I appreciate the visit and the comment!

  2. “Download, print, handout and do.” We definitely see this all the time in Vietnam! It’s so refreshing when a teacher really considers the “WHY” behind their activities. any ideas on how to encourage this in teachers?

    1. First off, thank you very much for the comment. It is always great to connect to fellow teachers from around the globe.

      To (not really) answer your question about how to get others on board, I think that is dependent on the group and situation you are in. I look back at the different places I have worked in and the people I have worked with and I am pretty sure that there isn’t one singular way this could be accomplished. If there is one thing that could fit the bill, it would be partners or mentors. In this system, each person has a role in helping another individual and receives feedback as well. It might be peer-observation and post-class reflection, or pre-class discussions and post-class reflection with a mentor. Either way, there is accountability and support.

      I hope that makes sense. It isn’t always going to work since it requires a buy in from all sides, but the rewards can be great if done well.

  3. Timely review of how to approach teaching. : ) I think I am a bit of all 3-product process praxis- but I definitely do a lot of ‘thinking on my feet’ and personalising materials to fit the class on the go. Ideas from other teachers don’t always work for me if I don’t adapt them or spend a lot of time preparing the ss to do it- often a different way than a colleague’s suggestion. My ego maybe??

    1. I think there are the group of teachers who are apt to change things to fit their classrooms and I think that works very well. Where I have the biggest problem is the lack of understanding about what they are teaching in regards to the rationale behind the material.

      After saying that, you would probably be one of those who does know and that is why you are picky (not due to ego). 🙂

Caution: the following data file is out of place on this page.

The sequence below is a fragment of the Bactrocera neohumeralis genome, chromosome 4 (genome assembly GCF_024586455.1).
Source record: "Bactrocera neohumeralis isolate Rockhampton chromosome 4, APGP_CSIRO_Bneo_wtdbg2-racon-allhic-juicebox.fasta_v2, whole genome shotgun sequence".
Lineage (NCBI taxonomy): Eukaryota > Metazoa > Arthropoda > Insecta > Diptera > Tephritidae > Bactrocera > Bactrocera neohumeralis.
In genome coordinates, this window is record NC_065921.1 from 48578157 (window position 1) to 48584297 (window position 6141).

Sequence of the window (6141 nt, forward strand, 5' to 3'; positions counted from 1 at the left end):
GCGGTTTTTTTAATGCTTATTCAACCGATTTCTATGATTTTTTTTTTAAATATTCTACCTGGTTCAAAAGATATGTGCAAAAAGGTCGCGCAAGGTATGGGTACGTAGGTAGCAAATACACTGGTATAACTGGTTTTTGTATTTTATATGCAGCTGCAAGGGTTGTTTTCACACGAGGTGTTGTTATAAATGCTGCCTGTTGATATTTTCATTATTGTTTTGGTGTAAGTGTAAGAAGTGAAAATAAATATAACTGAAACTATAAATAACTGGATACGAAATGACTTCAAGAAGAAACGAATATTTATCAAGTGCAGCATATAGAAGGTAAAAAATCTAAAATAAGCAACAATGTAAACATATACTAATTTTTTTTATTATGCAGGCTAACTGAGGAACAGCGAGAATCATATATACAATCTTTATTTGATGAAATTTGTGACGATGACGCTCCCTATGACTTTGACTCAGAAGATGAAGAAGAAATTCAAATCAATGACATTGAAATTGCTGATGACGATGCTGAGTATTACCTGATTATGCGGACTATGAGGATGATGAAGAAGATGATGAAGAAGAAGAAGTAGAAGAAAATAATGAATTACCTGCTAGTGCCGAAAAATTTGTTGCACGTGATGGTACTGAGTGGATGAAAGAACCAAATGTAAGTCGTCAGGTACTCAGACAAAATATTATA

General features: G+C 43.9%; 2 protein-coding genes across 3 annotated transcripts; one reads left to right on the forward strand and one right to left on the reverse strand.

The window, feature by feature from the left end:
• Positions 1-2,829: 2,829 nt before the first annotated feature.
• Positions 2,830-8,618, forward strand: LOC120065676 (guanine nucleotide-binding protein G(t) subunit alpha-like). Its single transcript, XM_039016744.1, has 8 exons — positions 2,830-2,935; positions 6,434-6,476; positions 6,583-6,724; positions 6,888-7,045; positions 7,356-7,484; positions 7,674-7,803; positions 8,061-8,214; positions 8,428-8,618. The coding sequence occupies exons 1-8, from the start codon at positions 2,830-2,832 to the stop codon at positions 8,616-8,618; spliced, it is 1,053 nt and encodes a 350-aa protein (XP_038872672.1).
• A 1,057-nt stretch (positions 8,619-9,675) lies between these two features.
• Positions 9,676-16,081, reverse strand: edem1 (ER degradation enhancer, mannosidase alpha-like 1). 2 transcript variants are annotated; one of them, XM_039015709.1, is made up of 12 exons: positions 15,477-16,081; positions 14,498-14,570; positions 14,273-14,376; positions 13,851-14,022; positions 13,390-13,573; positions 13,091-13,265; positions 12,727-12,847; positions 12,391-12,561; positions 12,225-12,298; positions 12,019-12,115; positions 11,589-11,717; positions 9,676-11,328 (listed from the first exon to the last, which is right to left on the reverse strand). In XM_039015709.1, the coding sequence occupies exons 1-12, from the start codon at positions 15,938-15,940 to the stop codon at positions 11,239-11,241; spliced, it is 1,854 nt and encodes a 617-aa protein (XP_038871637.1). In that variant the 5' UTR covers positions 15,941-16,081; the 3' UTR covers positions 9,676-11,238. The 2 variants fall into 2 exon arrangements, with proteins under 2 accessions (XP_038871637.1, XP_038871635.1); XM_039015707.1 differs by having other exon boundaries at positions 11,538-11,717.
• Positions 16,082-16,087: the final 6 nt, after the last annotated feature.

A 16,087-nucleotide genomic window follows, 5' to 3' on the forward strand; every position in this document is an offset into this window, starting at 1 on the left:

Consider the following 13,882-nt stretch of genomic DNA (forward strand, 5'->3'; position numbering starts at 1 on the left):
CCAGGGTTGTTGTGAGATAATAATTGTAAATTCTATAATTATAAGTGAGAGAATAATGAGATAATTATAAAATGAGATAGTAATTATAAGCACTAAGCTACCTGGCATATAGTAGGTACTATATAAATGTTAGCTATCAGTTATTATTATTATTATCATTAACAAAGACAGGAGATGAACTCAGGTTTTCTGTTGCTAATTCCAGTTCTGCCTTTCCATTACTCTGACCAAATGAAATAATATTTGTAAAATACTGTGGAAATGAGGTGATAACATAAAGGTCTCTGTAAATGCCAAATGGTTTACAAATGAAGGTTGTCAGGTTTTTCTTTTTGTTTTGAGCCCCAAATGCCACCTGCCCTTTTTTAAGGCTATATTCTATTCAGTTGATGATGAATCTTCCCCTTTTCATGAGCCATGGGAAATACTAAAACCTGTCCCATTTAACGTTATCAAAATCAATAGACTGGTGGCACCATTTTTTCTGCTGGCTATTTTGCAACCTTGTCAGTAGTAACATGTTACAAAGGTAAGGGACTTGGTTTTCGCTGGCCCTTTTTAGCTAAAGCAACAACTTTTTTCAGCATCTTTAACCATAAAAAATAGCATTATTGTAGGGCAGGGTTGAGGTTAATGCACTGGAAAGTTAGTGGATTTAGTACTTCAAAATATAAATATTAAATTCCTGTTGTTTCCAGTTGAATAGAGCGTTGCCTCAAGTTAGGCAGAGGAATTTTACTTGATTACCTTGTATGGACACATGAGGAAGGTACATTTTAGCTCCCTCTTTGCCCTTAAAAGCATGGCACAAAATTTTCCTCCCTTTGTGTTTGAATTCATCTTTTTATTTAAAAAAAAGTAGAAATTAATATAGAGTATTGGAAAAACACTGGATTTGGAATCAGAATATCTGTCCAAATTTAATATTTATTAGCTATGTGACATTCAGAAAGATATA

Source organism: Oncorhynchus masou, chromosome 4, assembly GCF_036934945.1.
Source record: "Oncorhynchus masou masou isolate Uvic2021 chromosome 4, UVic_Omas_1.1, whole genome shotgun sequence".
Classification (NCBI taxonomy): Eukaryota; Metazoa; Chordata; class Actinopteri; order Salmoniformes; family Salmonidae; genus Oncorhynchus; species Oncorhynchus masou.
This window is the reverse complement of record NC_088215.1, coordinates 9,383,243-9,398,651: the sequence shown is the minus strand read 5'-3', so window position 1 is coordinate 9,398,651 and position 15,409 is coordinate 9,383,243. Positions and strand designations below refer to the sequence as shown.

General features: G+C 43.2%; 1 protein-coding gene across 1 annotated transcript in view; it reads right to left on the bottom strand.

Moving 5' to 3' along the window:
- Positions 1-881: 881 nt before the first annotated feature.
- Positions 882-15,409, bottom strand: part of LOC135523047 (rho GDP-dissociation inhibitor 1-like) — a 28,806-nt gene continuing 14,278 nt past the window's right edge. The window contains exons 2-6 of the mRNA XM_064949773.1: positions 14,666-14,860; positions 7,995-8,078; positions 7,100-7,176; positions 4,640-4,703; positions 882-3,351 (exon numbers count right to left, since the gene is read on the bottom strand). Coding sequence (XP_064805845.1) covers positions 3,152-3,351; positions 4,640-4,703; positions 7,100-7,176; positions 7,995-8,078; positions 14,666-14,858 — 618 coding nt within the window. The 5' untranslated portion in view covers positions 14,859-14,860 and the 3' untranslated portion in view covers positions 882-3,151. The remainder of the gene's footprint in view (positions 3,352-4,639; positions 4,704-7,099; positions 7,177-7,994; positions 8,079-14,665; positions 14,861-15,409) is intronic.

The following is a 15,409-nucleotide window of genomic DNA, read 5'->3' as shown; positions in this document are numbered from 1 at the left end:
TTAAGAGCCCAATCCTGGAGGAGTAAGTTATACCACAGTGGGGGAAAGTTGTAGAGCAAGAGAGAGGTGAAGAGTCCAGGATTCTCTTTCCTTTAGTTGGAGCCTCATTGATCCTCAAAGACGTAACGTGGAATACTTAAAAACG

Thanks for the comment!

  4. Great post, Nathan. I used to keep all my materials so that I could reuse them in another class. As I got more experience, I found that I never really reused much because each class was different, but I still kept everything just in case I needed it. One day, my husband strongly encouraged me to think about recycling some of my materials. Once I got started, I couldn’t stop. I ended up purging almost everything. This has allowed me to really thing about what I am teaching to a particular group of students instead of using the same material just because it is the same course or level. My husband is also a lot happier now that he has more space.

    I also agree with you about sharing or adapting something we see or read about on social media without taking the tome to reflect. I have also been guilty of this. Your post has definitely given me reason to pause and think. Thank-you!

    1. I am also one of those who kept everything for a while and then got rid of a pile of materials I never used again. I do have some basic material that I can adapt and use if various areas, but overall, most of it was not that good anyway.

      I am glad it helped you think through some things. I find myself doing a good deal of reflection lately. Hopefully I grow as a result!

      Thanks for the comment. I appreciate the feedback. Keep in touch!